Graham Byers is a Junior
at the University of Southern California (USC), majoring in Film and Television
Production and minoring in Entrepreneurship. Graham is an aspiring cinematographer
and director who strives to tell stories that ignite social change and give
voice to the voiceless.
Growing up in Vermont, Graham learned to appreciate nature and its preservation from a very young age. While in high school, Graham shot aerial and ground footage and photographs of an endangered natural preserve area due to clear-cutting and the construction of a controversial intermodal station along the local LaPlatte River in his town of Shelburne. He presented this project at a town meeting attended by over 500 concerned local citizens and testified in the Town of Shelburne v. Vermont Railway federal court case. Since then, Graham has taken a particular interest in addressing environmental issues in his work and, under the mentorship/leadership of nature time-lapse pioneer and award-winning nature filmmaker, Louie Schwartzberg, on his recent feature film Fantastic Fungi (2019), has discovered how to make audiences empathetic to nature.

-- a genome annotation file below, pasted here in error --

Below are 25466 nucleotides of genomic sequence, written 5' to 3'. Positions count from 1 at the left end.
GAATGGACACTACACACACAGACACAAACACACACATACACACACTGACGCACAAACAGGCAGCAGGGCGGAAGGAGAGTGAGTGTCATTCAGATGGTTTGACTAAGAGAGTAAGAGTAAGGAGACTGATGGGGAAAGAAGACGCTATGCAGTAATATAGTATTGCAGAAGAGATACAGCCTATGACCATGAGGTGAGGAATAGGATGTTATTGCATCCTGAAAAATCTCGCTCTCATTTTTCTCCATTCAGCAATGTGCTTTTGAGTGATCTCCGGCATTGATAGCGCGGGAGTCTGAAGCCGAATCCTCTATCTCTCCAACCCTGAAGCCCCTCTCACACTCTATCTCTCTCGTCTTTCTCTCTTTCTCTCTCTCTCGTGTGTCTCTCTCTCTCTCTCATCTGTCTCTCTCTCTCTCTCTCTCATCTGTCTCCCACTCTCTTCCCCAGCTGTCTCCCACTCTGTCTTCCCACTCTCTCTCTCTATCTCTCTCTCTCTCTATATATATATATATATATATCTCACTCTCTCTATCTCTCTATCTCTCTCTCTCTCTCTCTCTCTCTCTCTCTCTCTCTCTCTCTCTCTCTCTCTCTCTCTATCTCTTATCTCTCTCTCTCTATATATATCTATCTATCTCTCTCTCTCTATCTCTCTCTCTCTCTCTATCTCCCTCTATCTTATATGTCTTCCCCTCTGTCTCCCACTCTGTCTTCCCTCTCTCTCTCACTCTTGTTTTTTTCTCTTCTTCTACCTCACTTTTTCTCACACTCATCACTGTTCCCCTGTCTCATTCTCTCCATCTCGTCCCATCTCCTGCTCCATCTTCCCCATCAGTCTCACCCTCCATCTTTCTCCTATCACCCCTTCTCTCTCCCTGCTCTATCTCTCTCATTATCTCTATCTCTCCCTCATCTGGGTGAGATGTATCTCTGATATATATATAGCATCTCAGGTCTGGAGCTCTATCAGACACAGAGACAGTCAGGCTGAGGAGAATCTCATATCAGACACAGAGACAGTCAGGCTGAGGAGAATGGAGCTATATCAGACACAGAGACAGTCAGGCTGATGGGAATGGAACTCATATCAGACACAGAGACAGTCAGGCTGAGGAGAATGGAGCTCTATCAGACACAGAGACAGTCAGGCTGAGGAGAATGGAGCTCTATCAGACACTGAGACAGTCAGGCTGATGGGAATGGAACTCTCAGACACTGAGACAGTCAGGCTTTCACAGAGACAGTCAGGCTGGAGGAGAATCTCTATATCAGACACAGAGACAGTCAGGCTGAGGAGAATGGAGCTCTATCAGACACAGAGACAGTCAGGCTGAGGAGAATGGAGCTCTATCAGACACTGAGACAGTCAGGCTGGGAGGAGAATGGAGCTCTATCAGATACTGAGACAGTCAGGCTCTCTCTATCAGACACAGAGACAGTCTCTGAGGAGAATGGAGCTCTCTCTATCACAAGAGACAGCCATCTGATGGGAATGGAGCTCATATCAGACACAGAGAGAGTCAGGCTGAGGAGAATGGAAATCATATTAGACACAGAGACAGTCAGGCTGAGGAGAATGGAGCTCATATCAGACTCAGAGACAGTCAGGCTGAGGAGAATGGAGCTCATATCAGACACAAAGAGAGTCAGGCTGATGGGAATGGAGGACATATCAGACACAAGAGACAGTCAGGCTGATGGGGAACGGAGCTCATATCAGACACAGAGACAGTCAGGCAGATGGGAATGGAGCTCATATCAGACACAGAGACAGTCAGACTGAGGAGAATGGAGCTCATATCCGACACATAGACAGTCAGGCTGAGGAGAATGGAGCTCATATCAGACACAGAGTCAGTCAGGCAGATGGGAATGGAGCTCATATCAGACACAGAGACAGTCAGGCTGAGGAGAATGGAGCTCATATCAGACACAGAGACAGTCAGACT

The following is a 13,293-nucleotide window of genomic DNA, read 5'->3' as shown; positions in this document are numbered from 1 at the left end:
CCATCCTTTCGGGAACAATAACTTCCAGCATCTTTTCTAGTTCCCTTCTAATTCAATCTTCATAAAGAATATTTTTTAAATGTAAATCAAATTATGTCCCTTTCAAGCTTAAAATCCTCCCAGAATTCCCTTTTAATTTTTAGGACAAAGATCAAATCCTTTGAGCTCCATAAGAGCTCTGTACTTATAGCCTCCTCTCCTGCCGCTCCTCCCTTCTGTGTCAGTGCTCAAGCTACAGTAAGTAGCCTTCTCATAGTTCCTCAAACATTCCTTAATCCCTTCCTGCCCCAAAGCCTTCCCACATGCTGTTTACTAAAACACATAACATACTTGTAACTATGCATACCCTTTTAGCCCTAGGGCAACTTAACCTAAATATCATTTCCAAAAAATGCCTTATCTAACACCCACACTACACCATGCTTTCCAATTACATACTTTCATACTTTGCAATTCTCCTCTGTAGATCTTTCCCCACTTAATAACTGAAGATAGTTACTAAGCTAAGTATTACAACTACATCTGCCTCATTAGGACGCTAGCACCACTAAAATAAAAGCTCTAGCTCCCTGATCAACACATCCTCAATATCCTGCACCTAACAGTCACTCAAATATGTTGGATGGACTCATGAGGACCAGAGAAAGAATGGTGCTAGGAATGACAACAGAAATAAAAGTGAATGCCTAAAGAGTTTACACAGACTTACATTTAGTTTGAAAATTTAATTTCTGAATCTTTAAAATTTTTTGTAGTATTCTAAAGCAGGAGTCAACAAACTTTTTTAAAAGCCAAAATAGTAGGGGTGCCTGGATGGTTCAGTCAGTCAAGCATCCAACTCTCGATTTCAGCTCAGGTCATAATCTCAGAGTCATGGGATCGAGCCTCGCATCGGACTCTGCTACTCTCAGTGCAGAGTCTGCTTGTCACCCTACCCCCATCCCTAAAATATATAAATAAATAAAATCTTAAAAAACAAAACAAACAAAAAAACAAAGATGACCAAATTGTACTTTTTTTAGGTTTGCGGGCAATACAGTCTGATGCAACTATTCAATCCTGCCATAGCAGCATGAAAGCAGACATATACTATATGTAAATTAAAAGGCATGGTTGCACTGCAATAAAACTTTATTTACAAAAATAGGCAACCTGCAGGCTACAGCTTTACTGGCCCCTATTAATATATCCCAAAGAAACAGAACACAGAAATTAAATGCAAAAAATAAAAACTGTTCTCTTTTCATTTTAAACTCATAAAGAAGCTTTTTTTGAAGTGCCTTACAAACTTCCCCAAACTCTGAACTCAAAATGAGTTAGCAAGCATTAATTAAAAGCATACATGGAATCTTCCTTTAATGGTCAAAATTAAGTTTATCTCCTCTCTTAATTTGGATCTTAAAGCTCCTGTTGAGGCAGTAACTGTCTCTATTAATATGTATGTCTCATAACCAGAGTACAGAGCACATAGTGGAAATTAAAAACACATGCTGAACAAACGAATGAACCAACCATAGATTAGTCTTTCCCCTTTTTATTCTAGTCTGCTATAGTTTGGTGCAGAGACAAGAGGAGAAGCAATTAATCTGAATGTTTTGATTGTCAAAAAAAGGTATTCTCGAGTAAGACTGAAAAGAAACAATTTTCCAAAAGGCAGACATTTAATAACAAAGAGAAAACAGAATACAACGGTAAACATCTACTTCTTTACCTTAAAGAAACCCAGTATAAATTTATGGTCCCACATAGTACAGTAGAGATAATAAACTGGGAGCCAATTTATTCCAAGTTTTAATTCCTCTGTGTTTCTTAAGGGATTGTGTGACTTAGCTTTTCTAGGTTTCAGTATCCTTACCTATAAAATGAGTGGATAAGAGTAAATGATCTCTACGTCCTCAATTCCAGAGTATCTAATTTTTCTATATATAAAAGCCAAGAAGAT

WorkOver the years he has taken pictures of weddings, pre-prom parties, families, friends, animals, food and whatever else catches his eye. On the other side of the business, he has shot weddings, commercials, short films, music videos, acting reels, dance videos and student work (you can find these videos on the "Reel" page).
Currently, Graham attends USC where he is spending nearly 100% of his time learning about cinema and its art. He also works for º1824 at Universal Music Group (UMG) as a Visual Content Creator where he shoots music videos and concert recaps for UMG artists.
Graham recently traveled to Ghana to shoot a documentary for ROC (Rooted Organzing Community) on their aid mission there and has been working on countless projects both in Vermont and in California since.
Outside of his work as a filmmaker, Graham can be found either in nature hiking or skiing or back at his desk developing his nonprofit venture, The Green Film Standard (GFS), which aims to curb the film industry’s carbon emissions.